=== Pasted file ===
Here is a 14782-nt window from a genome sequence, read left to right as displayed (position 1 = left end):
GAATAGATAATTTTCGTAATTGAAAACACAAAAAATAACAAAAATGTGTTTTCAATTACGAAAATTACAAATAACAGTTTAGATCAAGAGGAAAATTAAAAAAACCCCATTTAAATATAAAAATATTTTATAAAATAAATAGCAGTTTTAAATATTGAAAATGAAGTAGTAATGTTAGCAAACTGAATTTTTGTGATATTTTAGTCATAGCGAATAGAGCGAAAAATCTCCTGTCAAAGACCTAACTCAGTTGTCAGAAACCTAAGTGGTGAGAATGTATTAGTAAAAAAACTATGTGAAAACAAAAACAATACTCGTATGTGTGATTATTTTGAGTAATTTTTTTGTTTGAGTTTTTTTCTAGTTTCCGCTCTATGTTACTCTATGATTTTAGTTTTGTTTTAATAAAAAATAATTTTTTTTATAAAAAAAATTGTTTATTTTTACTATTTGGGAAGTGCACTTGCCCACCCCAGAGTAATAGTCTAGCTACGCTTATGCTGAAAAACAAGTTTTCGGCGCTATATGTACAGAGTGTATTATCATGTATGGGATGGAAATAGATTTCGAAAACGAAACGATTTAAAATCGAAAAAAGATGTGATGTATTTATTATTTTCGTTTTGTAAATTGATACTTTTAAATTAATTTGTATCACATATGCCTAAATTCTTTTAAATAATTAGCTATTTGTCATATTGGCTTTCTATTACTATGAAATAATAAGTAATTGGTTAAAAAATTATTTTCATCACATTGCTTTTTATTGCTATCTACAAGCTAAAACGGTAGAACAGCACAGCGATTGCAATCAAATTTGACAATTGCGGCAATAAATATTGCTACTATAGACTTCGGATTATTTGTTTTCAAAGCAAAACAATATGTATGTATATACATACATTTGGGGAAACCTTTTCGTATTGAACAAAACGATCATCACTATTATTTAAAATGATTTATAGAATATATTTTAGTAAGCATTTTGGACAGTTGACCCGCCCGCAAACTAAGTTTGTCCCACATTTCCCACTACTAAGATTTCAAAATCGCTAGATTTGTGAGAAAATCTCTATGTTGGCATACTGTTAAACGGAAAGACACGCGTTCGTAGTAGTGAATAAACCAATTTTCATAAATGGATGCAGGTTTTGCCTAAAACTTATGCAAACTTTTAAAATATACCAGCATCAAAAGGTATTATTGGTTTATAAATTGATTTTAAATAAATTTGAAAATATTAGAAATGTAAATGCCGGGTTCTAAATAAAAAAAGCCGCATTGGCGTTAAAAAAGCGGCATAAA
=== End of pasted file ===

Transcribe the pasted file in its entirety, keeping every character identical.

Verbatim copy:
Here is a 14782-nt window from a genome sequence, read left to right as displayed (position 1 = left end):
GAATAGATAATTTTCGTAATTGAAAACACAAAAAATAACAAAAATGTGTTTTCAATTACGAAAATTACAAATAACAGTTTAGATCAAGAGGAAAATTAAAAAAACCCCATTTAAATATAAAAATATTTTATAAAATAAATAGCAGTTTTAAATATTGAAAATGAAGTAGTAATGTTAGCAAACTGAATTTTTGTGATATTTTAGTCATAGCGAATAGAGCGAAAAATCTCCTGTCAAAGACCTAACTCAGTTGTCAGAAACCTAAGTGGTGAGAATGTATTAGTAAAAAAACTATGTGAAAACAAAAACAATACTCGTATGTGTGATTATTTTGAGTAATTTTTTTGTTTGAGTTTTTTTCTAGTTTCCGCTCTATGTTACTCTATGATTTTAGTTTTGTTTTAATAAAAAATAATTTTTTTTATAAAAAAAATTGTTTATTTTTACTATTTGGGAAGTGCACTTGCCCACCCCAGAGTAATAGTCTAGCTACGCTTATGCTGAAAAACAAGTTTTCGGCGCTATATGTACAGAGTGTATTATCATGTATGGGATGGAAATAGATTTCGAAAACGAAACGATTTAAAATCGAAAAAAGATGTGATGTATTTATTATTTTCGTTTTGTAAATTGATACTTTTAAATTAATTTGTATCACATATGCCTAAATTCTTTTAAATAATTAGCTATTTGTCATATTGGCTTTCTATTACTATGAAATAATAAGTAATTGGTTAAAAAATTATTTTCATCACATTGCTTTTTATTGCTATCTACAAGCTAAAACGGTAGAACAGCACAGCGATTGCAATCAAATTTGACAATTGCGGCAATAAATATTGCTACTATAGACTTCGGATTATTTGTTTTCAAAGCAAAACAATATGTATGTATATACATACATTTGGGGAAACCTTTTCGTATTGAACAAAACGATCATCACTATTATTTAAAATGATTTATAGAATATATTTTAGTAAGCATTTTGGACAGTTGACCCGCCCGCAAACTAAGTTTGTCCCACATTTCCCACTACTAAGATTTCAAAATCGCTAGATTTGTGAGAAAATCTCTATGTTGGCATACTGTTAAACGGAAAGACACGCGTTCGTAGTAGTGAATAAACCAATTTTCATAAATGGATGCAGGTTTTGCCTAAAACTTATGCAAACTTTTAAAATATACCAGCATCAAAAGGTATTATTGGTTTATAAATTGATTTTAAATAAATTTGAAAATATTAGAAATGTAAATGCCGGGTTCTAAATAAAAAAAGCCGCATTGGCGTTAAAAAAGCGGCATAAA